sri lankan attacks

We Ask Sri Lankan Catholic Youth How the Easter Bombings Changed Their Lives

“The fact that all those people died in a church—a place we all thought beyond doubt was one of the safest places to be in—is just not fair.”

by Cassendra Doole; photos by Cassendra Doole
30 April 2019, 12:06am

This article originally appeared on VICE ASIA.

Just over a week ago, dozens of children, women and men across Sri Lanka dressed up in their Sunday best to attend one of the most important church services of the year: the Easter Sunday Mass. They never returned home.

After a decade of living in a country devoid of war and brutality, a series of explosions occurred in and around Colombo, in what is being called one of the bloodiest carnages since Sri Lanka's 25-year civil war ended. Apart from three luxury hotels in the country’s capital, the suicide bombers targeted three churches: St Anthony’s Church in Kochchikade in Colombo, St. Sebastian’s Church in Katuwapitiya in Negombo, and Zion Evangelical Church in Batticaloa. Over 250 people have been reported dead, with over 500 injured from the explosions.

Yesterday, a week after the massacre, the churches remained silent—the first for many here who could not remember the last time the churches had gone without a mass. Cardinal Malcolm Ranjith—the Archbishop of Colombo—had ordered the country’s churches not to hold services until the police could be sure there would be no more attacks, and urged the public not to take justice into their own hands. Instead, he held a solemn special mass at the Archbishop’s official residence that was broadcast live across local television and radio.

VICE spoke to Sri Lankan Catholic youth who shared their mix of emotions ranging from grief and confusion, to disappointment, helplessness and anger. While many of them have no vivid memory of the Civil War that ravaged the country, the bombings remind them of the persecution that religious minorities across Asia are suffering amid the growing appeal of a politics based on nationalism and sectarian identity.

Kushalini Gunarathne, 25

1556520630396-Kushalini-Gunaratne

“I’ve always loved this country, so I’ve never really considered moving abroad. But after that Sunday, the thought of living abroad has crossed my mind multiple times. I’m angry at the government for failing to take action but also grieving the deaths, and have had sleepless nights and anxious days. The anxiety only grew with the death count rising and rumours flying. I found some help online to deal with the situation. I know that amid all this horror, there’s a great many people out there who are helping out—from those on Instagram providing mental health solutions, to people donating blood to the soldiers guarding us day and night. This brings me some comfort. However, this country needs to learn and appoint the right leaders who would take the responsibilities that come with power and authority. Until then, we might as well be living in fear.”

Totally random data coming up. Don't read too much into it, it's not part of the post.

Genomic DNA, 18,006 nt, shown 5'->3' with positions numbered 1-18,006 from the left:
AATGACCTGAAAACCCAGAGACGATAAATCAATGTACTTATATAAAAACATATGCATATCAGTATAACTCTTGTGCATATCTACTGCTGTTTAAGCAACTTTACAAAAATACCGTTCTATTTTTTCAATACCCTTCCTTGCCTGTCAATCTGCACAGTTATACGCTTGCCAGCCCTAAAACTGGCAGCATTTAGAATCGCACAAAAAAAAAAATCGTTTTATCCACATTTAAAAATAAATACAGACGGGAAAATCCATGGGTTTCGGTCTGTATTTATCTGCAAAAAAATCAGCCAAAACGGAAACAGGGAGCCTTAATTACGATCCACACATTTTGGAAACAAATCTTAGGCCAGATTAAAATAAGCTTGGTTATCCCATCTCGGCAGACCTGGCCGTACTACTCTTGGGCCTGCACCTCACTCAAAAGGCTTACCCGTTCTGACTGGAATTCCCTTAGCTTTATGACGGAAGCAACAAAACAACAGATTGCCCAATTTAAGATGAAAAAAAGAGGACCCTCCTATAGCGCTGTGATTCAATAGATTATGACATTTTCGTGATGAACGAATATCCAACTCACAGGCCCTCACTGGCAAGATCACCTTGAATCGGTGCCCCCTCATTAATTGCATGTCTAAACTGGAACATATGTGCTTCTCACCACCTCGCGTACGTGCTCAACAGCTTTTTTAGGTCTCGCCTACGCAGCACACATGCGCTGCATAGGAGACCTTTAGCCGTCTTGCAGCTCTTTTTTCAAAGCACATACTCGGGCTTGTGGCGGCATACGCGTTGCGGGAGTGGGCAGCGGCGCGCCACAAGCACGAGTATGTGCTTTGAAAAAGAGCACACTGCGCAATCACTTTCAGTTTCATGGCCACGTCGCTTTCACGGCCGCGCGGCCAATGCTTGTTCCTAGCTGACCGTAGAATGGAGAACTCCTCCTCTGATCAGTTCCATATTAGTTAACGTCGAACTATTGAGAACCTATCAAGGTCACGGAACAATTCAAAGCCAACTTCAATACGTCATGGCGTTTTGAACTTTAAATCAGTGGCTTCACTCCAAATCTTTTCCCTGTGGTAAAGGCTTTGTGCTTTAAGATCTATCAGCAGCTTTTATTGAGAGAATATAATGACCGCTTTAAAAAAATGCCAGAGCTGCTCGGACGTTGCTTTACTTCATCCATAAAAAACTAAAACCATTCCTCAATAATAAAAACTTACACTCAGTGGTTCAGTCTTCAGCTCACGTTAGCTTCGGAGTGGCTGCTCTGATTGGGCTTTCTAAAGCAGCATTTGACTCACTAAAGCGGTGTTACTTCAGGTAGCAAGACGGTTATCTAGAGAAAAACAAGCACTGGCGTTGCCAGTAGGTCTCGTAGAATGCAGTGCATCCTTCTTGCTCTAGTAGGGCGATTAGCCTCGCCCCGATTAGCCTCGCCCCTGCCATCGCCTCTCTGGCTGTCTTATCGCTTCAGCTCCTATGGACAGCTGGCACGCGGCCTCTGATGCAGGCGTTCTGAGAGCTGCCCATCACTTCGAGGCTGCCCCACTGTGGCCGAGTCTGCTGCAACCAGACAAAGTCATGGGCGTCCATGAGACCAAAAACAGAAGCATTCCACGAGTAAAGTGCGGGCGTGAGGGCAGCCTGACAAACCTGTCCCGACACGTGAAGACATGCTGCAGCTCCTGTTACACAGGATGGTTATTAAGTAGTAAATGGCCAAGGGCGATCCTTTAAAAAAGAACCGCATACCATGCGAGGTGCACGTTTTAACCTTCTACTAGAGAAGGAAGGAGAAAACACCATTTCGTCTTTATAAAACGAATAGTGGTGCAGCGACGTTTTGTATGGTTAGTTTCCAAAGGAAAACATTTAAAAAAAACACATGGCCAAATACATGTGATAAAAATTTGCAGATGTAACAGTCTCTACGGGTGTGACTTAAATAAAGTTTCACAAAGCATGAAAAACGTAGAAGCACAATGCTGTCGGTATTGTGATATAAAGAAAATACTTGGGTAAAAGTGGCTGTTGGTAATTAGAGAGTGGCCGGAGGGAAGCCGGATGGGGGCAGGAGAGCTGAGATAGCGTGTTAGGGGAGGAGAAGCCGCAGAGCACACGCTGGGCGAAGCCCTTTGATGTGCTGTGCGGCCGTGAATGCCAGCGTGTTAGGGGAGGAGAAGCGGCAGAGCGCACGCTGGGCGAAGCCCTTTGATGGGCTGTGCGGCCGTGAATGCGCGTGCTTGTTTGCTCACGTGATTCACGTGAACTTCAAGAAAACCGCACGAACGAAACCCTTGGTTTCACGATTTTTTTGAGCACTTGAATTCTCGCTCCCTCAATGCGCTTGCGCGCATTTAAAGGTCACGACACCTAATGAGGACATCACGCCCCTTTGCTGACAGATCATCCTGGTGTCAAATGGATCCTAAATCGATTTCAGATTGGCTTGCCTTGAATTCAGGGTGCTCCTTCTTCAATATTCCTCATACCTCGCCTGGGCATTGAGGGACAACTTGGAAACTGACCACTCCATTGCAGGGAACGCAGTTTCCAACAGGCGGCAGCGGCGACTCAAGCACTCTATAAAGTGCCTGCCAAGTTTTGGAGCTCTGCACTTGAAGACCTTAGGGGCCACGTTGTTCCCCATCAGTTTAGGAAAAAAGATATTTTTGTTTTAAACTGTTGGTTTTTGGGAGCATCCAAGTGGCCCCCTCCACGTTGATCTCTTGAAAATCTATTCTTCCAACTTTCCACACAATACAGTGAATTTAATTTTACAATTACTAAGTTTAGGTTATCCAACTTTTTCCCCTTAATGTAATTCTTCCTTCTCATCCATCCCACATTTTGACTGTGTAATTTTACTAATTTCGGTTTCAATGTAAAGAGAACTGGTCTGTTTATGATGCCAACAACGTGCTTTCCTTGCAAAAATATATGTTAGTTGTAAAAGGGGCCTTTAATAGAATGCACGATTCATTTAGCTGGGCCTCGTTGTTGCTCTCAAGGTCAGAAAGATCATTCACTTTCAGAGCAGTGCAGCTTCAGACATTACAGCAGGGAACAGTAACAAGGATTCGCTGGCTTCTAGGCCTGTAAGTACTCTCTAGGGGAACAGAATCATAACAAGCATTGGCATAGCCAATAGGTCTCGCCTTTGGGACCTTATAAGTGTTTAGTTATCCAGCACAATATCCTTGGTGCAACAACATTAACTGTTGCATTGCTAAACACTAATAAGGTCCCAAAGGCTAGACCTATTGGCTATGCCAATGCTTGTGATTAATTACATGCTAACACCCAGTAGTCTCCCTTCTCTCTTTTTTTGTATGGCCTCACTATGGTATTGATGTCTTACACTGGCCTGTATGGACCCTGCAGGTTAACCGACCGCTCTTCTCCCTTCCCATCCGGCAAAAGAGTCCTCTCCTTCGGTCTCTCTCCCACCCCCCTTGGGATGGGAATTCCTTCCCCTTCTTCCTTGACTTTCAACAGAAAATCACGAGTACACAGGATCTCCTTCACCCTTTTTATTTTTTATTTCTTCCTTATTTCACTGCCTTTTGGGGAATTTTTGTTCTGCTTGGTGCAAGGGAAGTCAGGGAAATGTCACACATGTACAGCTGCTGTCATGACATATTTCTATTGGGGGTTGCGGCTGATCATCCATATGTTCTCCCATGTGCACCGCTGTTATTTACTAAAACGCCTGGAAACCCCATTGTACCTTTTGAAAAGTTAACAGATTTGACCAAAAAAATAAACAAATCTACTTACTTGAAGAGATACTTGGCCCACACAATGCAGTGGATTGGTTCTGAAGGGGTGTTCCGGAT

Mahesh De Andrado, 28

1556521473666-Mahesh-De-Andrado

“Religion plays a big part in my life and the fact that they were targeting churches scared me. I was to be in one of those churches, and could have lost my life and those of my loved ones that Sunday. [There’s also been a lot of confusion] with the government declaring a state of emergency but the workplaces expecting us to come to work. But what truly got to me was that all the churches were on lockdown. In times of trial, we usually go to church and the fact that this sanctuary was closed really hit us hard. But in comparison to the Digana riots, or the Civil War, where people were being murdered haphazardly, I feel as if the aftermath this time is calmer. Our generation has the ability to differentiate better and is more intelligent. So for that, I am grateful.”

Skandha Gunasekara, 27

1556521512657-Skandha-Gunasekara

“I don’t think this attack was targeting Christians or Catholics, but Sri Lankans. And it is extremely sad that we were targeted because we are a country that has suffered a lot including the Civil War and a tsunami. I feel as if it is also an insult to all of us that the government failed to do their duty in protecting us. Our generation didn’t go through anything of this magnitude but these attacks have created so much fear within the community and in the country as a whole. We’re wondering if going anywhere, especially to church, is a smart move right now.”

Minnelle Clarissa, 21

1556521553431-Minnelle-Clarissa

“We were at a time of peace when this happened out of nowhere during Easter Sunday Mass. I am a devout Catholic and the fact that all those people died in a church—a place we all thought beyond doubt was one of the safest places to be in—is just not fair. This entire week, I’ve kept wondering whether I will ever feel safe in a church ever again, and that makes me sad beyond anything. It truly makes me angry that the government knew that something was going to happen, and didn’t really do anything to stop it. In my opinion, the government and the officials should all be held accountable for each and every one of those deaths. We are all afraid, angry, and we all feel helpless.”

Aruna De Alwis, 24

1556521588635-Aruna-De-Alwis

“I am devastated knowing there are so many dead bodies in churches and feel our officials are taking this entire situation lightly. We saved ourselves from one (Civil) War and we united ourselves. But the officials sat back and watched bombs try to destroy that unity. When I think about my friend who was not able to go to church that morning, I give thanks, and then I see images of body parts strewn across the church pews and it hurts. But we are Catholics and we preach love and forgiveness, so we will not let terrorism win. This too shall pass, and we will rise, stronger than ever in the name of our Lord.”

Follow Cassendra Doole on Twitter.